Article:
From a competitive standpoint, Xumo's service provider distribution plan will likely lock horns with the likes of TiVo and Google/Android TV, which both have relationships with cable operators and have a presence at retail. Of note, TiVo plans to launch a lineup of smart TVs for the North American market powered by the TiVo OS sometime in 2024, following up on its initial focus on Europe. TiVo's smart TV effort is initially focused on retail, but the company is exploring a model under which TiVo-powered TVs can be distributed by operator partners – a model that Comcast-owned Sky is already employing in Europe with its family of Sky Glass TVs.

Xumo's expanding retail footprint

A key to Xumo's national strategy is its lineup of smart TVs and retail partnerships. Last month, Xumo announced a lineup of Pioneer-branded TVs (made by TCL) that are being sold exclusively at Best Buy.

Xumo also has deals with two other TV makers – Hisense and Element Electronics – and its wares are starting to show up at other retail outlets.

In addition to Walmart, Xumo TVs are also being sold by Meijer, a retailer that operates hundreds of stores in Michigan, Ohio, Indiana, Illinois, Kentucky and Wisconsin.

Xumo is also in the rent-to-own sector through its distribution through Aaron's. As one example, Aaron's customers can purchase a 50-inch Xumo TV made by Element for $6.92 per week or $29.99 per month. Boiled down further, a consumer taking a 24-month ownership plan for that model would end up paying $719.76 (the $422.99 cash price plus $296.77 for the cost of lease services).

Screenshot of Aarons rent to own web site showing a Xumo TV. Screenshot taken Oct. 12, 2023

Xumo is also selling its new 4K-capable Stream Box direct to consumers online via its own website for $59.99.

NCTC CEO: We're interested, but have questions

Xumo is initially going directly to cable operators with its proposition, industry sources familiar with the strategy say.

But if Xumo is looking to engage with a large number of smaller, independent cable operators, one logical outlet is the National Content & Technology Cooperative (NCTC). The NCTC cuts programming and tech deals on behalf of hundreds of tier 2 and 3 cable operators and telcos. NCTC's membership base represents about 40 million broadband customers.

NCTC CEO Lou Borrelli said his organization has been eager to learn more about opportunities for the group's membership since the Comcast-Charter joint venture was announced in the spring of 2022. Borrelli said he was quick to reach out to Comcast Cable CEO Dave Watson and then-Charter CEO Tom Rutledge to express interest in learning more but was told that it was a bit early in the process. At the time, the JV had yet to install the Xumo brand or name its CEO.

Borrelli, who plans to attend Xumo's talk at next week's Cable-Tec Expo, said he and NCTC have held "no serious direct conversations" with Xumo. "I'm happy to meet with them," he said.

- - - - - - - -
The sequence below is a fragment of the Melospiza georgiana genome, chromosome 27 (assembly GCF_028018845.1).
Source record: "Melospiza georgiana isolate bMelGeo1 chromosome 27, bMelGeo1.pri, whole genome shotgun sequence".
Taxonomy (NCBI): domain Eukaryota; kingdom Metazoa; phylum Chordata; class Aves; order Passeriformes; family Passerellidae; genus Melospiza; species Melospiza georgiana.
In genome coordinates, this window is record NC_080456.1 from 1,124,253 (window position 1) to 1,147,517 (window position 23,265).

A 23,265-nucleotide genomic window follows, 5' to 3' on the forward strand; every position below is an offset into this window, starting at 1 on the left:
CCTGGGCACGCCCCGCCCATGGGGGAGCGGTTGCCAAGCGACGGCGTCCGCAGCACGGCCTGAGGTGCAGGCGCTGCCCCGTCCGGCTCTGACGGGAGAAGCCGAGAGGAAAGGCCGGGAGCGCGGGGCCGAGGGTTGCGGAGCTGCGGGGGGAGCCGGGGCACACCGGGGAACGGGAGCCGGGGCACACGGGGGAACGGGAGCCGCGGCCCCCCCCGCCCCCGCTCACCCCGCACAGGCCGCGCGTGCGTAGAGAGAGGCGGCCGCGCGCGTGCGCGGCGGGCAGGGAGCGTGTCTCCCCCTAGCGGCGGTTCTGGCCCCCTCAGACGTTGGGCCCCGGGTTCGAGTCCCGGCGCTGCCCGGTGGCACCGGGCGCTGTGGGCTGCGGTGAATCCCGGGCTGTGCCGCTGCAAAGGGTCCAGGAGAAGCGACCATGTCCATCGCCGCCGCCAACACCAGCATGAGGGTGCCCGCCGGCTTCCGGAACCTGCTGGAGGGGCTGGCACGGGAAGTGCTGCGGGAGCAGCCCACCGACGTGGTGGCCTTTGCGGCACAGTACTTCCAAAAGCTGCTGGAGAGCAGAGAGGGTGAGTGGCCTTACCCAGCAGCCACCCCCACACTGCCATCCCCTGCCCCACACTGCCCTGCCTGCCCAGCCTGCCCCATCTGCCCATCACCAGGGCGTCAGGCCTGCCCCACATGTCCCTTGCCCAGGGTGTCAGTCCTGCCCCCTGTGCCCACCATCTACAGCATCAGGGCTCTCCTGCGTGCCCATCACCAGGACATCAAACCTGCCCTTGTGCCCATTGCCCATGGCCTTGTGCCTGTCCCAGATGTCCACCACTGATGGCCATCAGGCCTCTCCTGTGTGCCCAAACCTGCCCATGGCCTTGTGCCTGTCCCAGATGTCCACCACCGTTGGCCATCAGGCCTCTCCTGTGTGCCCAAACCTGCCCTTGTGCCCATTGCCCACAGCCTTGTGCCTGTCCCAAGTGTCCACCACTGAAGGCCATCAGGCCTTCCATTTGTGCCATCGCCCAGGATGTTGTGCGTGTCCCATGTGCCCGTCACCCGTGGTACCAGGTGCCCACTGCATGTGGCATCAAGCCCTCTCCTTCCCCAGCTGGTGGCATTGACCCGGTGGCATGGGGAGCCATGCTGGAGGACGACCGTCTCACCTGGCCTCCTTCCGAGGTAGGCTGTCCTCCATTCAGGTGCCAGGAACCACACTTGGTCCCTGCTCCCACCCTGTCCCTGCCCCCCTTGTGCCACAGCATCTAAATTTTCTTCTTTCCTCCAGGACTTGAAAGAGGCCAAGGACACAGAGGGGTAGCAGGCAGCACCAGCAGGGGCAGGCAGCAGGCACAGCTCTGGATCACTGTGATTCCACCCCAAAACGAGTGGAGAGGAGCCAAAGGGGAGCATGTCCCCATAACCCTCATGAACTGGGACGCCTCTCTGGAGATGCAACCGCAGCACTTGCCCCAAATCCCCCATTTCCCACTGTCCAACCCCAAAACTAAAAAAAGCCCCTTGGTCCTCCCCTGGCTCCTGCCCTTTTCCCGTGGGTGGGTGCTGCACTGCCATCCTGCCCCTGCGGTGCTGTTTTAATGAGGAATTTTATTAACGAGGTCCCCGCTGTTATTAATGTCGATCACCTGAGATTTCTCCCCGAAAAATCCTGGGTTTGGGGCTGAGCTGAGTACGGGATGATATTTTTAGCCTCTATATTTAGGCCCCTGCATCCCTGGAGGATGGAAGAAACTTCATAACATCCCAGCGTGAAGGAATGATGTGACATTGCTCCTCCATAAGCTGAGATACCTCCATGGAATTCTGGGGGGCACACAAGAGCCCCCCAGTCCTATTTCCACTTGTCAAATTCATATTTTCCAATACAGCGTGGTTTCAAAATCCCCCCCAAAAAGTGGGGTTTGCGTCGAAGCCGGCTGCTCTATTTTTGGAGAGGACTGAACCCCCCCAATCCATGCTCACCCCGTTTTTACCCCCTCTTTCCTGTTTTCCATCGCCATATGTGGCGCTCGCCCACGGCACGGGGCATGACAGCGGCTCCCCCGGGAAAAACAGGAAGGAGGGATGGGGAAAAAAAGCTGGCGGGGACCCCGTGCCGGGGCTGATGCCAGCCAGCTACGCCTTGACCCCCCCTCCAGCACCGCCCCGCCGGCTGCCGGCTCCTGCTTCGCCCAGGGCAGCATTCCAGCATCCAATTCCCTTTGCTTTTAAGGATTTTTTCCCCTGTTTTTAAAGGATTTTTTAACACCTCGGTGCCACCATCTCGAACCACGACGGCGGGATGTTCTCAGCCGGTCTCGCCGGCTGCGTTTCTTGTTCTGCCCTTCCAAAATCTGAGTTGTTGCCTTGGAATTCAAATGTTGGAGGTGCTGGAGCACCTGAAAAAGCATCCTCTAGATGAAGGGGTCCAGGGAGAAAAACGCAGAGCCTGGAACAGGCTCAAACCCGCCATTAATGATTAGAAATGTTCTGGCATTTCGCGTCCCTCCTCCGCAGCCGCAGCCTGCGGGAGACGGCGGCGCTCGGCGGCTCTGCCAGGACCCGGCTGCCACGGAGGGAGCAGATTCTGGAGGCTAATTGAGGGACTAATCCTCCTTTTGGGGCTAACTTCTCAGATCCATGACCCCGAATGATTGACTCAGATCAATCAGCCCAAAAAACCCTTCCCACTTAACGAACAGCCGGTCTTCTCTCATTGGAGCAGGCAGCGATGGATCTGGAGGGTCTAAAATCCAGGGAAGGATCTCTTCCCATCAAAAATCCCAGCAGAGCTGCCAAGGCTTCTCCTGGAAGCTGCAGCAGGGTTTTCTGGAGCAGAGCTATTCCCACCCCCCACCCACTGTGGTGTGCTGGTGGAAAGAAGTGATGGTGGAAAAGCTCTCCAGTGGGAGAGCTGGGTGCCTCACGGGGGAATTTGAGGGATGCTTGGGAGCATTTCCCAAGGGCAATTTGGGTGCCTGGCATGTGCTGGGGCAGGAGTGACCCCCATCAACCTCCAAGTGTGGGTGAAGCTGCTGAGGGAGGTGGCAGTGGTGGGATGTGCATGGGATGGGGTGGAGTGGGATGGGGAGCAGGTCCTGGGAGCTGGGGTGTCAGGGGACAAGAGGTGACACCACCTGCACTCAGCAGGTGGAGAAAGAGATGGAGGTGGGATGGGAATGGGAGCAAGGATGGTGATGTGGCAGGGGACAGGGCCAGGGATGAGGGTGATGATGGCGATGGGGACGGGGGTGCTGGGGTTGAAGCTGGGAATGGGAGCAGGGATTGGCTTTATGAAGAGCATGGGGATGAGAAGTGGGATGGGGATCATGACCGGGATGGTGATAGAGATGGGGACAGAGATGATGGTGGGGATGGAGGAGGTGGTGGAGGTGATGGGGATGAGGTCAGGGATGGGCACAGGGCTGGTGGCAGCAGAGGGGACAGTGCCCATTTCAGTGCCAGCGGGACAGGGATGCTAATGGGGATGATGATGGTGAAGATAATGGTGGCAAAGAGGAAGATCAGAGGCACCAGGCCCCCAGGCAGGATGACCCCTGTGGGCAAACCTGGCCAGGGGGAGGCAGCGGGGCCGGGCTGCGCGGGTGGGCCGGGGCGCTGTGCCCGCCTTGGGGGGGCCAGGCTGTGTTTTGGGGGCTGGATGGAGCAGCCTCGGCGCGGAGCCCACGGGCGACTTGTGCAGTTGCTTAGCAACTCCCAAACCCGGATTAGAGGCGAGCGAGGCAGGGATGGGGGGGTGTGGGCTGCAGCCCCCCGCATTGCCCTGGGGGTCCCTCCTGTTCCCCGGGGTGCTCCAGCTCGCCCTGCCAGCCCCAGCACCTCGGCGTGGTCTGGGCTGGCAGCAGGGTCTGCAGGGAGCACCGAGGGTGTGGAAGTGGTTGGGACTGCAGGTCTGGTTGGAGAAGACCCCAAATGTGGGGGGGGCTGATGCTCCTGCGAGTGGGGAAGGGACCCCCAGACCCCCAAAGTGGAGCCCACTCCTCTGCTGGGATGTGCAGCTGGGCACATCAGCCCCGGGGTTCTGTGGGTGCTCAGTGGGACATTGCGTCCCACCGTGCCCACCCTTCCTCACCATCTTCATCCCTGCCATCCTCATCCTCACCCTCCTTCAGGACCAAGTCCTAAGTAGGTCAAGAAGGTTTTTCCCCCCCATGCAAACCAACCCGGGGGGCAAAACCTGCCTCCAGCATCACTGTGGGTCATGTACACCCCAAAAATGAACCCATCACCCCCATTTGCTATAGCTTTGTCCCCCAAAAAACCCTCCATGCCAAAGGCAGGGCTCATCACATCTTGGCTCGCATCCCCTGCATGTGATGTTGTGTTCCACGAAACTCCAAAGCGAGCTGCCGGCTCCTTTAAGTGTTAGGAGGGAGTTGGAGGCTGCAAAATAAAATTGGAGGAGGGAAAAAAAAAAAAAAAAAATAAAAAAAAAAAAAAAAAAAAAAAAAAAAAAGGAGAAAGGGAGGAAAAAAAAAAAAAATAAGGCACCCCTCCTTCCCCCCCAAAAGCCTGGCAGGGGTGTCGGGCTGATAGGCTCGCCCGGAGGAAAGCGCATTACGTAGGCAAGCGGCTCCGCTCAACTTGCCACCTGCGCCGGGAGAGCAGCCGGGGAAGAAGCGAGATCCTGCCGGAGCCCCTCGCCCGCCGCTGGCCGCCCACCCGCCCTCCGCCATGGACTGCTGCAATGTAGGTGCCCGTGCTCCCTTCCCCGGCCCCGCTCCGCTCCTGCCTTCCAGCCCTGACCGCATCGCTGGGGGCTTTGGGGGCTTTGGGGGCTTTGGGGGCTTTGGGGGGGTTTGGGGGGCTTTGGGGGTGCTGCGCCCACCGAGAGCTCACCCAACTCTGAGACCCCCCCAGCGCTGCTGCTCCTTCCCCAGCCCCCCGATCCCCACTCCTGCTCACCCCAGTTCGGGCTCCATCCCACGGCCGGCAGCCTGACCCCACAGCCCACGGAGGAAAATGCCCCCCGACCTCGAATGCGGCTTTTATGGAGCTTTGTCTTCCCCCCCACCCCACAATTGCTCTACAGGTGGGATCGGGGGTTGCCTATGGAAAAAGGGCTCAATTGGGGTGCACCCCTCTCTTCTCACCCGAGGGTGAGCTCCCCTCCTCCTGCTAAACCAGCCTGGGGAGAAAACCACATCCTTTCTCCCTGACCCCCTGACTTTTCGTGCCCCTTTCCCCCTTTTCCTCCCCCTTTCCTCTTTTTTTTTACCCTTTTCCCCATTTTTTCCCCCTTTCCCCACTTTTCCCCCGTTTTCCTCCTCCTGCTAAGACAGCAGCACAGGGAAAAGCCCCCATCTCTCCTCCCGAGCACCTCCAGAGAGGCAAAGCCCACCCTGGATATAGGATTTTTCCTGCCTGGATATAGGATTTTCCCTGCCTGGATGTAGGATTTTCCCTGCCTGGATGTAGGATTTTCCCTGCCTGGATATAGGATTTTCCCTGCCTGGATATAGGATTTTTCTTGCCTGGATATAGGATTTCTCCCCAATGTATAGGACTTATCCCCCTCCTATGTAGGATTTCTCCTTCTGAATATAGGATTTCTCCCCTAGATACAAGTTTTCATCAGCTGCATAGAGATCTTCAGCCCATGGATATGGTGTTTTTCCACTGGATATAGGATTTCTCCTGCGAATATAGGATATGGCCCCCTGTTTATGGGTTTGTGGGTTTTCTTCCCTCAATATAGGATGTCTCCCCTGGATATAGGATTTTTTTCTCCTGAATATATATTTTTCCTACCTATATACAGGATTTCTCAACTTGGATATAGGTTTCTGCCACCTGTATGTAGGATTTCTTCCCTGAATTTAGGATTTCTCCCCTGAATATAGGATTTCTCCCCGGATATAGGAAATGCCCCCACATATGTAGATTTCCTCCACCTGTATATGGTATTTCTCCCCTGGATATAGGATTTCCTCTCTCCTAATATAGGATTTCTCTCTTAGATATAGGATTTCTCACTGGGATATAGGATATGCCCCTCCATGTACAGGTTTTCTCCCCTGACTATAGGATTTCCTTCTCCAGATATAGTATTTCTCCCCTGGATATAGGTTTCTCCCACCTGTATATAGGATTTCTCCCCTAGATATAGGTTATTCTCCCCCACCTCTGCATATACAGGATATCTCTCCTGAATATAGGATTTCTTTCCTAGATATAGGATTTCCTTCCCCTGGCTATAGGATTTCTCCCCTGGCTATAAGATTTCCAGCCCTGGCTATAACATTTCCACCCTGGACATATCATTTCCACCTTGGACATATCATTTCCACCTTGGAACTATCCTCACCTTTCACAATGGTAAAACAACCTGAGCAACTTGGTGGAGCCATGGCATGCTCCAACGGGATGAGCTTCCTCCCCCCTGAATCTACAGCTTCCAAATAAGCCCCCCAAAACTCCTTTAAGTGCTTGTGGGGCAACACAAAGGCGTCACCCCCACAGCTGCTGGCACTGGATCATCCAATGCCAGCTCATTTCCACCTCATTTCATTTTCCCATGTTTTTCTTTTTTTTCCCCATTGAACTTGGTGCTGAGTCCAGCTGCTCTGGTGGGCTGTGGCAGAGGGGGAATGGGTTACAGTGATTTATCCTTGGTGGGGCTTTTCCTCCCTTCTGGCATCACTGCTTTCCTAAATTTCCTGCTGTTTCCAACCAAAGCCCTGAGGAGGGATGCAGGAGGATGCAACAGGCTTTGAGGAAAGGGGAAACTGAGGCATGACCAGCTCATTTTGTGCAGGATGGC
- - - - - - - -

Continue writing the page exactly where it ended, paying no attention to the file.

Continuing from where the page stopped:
Borrelli does have one key question about Xumo: Is the JV willing to license its platform to NCTC members that also happen to compete with Comcast and Charter? WideOpenWest is one such example.

"If they want to do a deal with me, I've got to be able to assess what's the real opportunity for my membership and then what is the benefit to the membership where we could have the relationship at the NCTC level," Borrelli said.

Meanwhile, NCTC has several options available to members that want to stay in the video game as the market continues to shift to app- and streaming-based platforms and DTC services. Prime examples include agreements for members to deploy TiVo's IPTV service, discounts on Amazon Fire TV devices and a relatively new partnership with MyBundle.

"I don't view my job as picking a winner. My job is to create options so that my membership has choices," Borrelli said.

And he acknowledges that there's a need for NCTC members to have access to those options as consumers continue to pull away from traditional pay-TV but are consuming video through apps and services that fall outside that bundle.

"You don't want to be frozen out of that ecosystem. For a number of our members, video is still important," Borrelli said. "We're trying to help them stay in it and actually make some money instead of losing money, which is what most of them have been doing in linear [TV] for some time now." 

About the Author(s)

Jeff Baumgartner

Senior Editor, Light Reading

Jeff Baumgartner is a Senior Editor for Light Reading and is responsible for the day-to-day news coverage and analysis of the cable and video sectors. Follow him on X and LinkedIn.

Baumgartner also served as Site Editor for Light Reading Cable from 2007-2013. In between his two stints at Light Reading, he led tech coverage for Multichannel News and was a regular contributor to Broadcasting + Cable. Baumgartner was named to the 2018 class of the Cable TV Pioneers.